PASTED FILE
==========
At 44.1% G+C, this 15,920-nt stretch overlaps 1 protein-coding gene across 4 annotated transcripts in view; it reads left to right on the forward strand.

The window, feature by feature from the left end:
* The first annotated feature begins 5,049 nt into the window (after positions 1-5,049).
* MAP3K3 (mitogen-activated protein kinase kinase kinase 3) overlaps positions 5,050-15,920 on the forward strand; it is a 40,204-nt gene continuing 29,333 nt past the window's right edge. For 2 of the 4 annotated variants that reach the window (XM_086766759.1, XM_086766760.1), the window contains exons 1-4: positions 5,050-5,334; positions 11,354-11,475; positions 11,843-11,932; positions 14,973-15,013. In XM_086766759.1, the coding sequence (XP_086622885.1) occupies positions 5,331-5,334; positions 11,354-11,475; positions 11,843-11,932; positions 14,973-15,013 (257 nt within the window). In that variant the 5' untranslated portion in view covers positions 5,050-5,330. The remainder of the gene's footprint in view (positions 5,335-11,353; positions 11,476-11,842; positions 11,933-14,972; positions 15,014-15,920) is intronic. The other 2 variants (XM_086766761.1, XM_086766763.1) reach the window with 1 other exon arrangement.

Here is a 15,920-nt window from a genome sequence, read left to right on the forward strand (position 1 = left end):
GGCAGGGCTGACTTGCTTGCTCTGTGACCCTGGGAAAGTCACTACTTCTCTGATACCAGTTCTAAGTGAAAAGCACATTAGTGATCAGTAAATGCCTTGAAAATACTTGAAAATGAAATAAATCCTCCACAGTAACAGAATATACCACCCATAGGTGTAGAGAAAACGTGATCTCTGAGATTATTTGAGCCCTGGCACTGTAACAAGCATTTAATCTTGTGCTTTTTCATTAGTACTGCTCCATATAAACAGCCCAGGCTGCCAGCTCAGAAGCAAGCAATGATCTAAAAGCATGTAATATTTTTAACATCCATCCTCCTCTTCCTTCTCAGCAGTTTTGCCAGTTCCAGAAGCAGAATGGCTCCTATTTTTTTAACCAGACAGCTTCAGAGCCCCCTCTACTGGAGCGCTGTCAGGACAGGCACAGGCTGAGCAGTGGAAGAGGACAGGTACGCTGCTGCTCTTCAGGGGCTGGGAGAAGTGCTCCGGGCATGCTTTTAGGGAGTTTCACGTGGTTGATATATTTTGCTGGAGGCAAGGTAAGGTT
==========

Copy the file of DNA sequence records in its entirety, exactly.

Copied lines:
At 44.1% G+C, this 15,920-nt stretch overlaps 1 protein-coding gene across 4 annotated transcripts in view; it reads left to right on the forward strand.

The window, feature by feature from the left end:
* The first annotated feature begins 5,049 nt into the window (after positions 1-5,049).
* MAP3K3 (mitogen-activated protein kinase kinase kinase 3) overlaps positions 5,050-15,920 on the forward strand; it is a 40,204-nt gene continuing 29,333 nt past the window's right edge. For 2 of the 4 annotated variants that reach the window (XM_086766759.1, XM_086766760.1), the window contains exons 1-4: positions 5,050-5,334; positions 11,354-11,475; positions 11,843-11,932; positions 14,973-15,013. In XM_086766759.1, the coding sequence (XP_086622885.1) occupies positions 5,331-5,334; positions 11,354-11,475; positions 11,843-11,932; positions 14,973-15,013 (257 nt within the window). In that variant the 5' untranslated portion in view covers positions 5,050-5,330. The remainder of the gene's footprint in view (positions 5,335-11,353; positions 11,476-11,842; positions 11,933-14,972; positions 15,014-15,920) is intronic. The other 2 variants (XM_086766761.1, XM_086766763.1) reach the window with 1 other exon arrangement.

Here is a 15,920-nt window from a genome sequence, read left to right on the forward strand (position 1 = left end):
GGCAGGGCTGACTTGCTTGCTCTGTGACCCTGGGAAAGTCACTACTTCTCTGATACCAGTTCTAAGTGAAAAGCACATTAGTGATCAGTAAATGCCTTGAAAATACTTGAAAATGAAATAAATCCTCCACAGTAACAGAATATACCACCCATAGGTGTAGAGAAAACGTGATCTCTGAGATTATTTGAGCCCTGGCACTGTAACAAGCATTTAATCTTGTGCTTTTTCATTAGTACTGCTCCATATAAACAGCCCAGGCTGCCAGCTCAGAAGCAAGCAATGATCTAAAAGCATGTAATATTTTTAACATCCATCCTCCTCTTCCTTCTCAGCAGTTTTGCCAGTTCCAGAAGCAGAATGGCTCCTATTTTTTTAACCAGACAGCTTCAGAGCCCCCTCTACTGGAGCGCTGTCAGGACAGGCACAGGCTGAGCAGTGGAAGAGGACAGGTACGCTGCTGCTCTTCAGGGGCTGGGAGAAGTGCTCCGGGCATGCTTTTAGGGAGTTTCACGTGGTTGATATATTTTGCTGGAGGCAAGGTAAGGTT